Genetic Stratigraphy and Reservoir Characterization of the Spiro Sandstone, Red Oak Field, Arkoma Basin, Southeastern Oklahoma
Brian W. Horn
The Lower Atokan Spiro sandstone is a mixed carbonate-silicilastic reservoir that produces hydrocarbons from three discrete stratigraphic intervals at the Red Oak Field. Reservoir-quality sandstones develop in the seaward stepping sub-Spiro sequence (highstand system tract), landward stepping Foster "channel," and upper Spiro depositional sequences (transgressive and highstand system tract). The sub-Spiro and Foster "channel" sequences are separated by regional unconformity interpreted as a sequence boundary. Regressive marine shoreface cycles, genetically related to the sub-Spiro shale, comprise the lowermost producing interval. Fluvial/estuarine valley-fill (Foster channel) sandstones progressively onlap the sequence boundary overlying the regressive shoreface cycles an juxtapose reservoir-quality sandstones of different sequences, creating a complex reservoir architecture. Upper Spiro reservoir sandstones are developed within marine shoreface cycles that are deposited in a landward-stepping succession (highstand systems tract) following the drowning of incised paleovalleys. These aggradational / retrogradational successions downlap onto the valley-fill and sub-Spiro sequences representing the final stages of Spiro deposition prior to the high stand of sea level during Middle Atokan time.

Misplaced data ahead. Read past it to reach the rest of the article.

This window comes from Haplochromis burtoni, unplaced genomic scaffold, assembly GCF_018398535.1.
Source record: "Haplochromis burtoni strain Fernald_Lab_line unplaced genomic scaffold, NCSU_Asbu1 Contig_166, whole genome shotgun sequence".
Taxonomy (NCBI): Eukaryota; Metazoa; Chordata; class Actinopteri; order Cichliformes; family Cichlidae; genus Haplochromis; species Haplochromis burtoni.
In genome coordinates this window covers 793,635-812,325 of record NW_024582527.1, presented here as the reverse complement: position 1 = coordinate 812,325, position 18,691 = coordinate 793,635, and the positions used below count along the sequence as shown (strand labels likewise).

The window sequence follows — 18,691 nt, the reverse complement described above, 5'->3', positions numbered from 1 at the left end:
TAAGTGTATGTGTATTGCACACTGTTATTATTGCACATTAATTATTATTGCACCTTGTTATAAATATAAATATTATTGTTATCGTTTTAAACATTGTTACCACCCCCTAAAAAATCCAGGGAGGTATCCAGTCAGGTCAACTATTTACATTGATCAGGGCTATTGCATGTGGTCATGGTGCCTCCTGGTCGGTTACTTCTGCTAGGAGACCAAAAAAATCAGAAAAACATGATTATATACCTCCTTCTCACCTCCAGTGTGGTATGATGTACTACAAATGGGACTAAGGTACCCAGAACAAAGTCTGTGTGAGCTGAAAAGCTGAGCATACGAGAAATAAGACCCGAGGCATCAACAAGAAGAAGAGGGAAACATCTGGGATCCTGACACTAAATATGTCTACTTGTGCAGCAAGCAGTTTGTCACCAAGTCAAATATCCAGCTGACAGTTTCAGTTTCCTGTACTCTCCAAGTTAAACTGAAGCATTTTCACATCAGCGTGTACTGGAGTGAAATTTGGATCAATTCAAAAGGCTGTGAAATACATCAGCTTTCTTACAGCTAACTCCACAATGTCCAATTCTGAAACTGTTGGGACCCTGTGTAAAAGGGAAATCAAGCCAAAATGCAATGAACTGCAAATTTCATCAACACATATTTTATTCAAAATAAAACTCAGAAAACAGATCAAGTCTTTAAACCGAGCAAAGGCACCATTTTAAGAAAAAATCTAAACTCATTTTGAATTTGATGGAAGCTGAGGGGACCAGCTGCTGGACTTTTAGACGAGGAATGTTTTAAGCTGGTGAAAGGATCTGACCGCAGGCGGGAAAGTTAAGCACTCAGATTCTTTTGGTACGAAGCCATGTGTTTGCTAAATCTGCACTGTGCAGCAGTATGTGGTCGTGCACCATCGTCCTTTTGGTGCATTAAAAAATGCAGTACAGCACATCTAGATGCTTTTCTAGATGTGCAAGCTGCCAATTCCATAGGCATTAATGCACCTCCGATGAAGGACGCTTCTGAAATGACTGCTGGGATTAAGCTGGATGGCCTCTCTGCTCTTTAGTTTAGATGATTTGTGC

Regional stratigraphic correlations demonstrate progressive basinward truncation of the sub-Spiro regressive shoreface cycles by an erosional surface, creating a network of incised paleovalleys across the Pennsylvanian shelf. Based on core, well log, and outcrop interpretations, the magnitude of the facies offset across this sequence boundary indicates that a significant volume of reservoir-quality sediment has been partitioned basinward of the current producing areas. High-resolution correlations reveal that reservoir compartments are created by stratigraphic discontinuities resulting from the incisement of the sub-Spiro shoreface and deposition of the overlying Foster channel reservoir facies. This stratigraphic architecture explains reservoir geometry, compartmentalization, and res rvoir heterogeneity of the Spiro sandstone at Red Oak Field. Further development of this regional correlation and detailed stratigraphic analysis will result in both a better understanding of other Spiro sandstone reservoirs and the identification potential Spiro reservoirs in untested geographic locations.
AAPG Search and Discover Article #91019©1996 AAPG Convention and Exhibition 19-22 May 1996, San Diego, California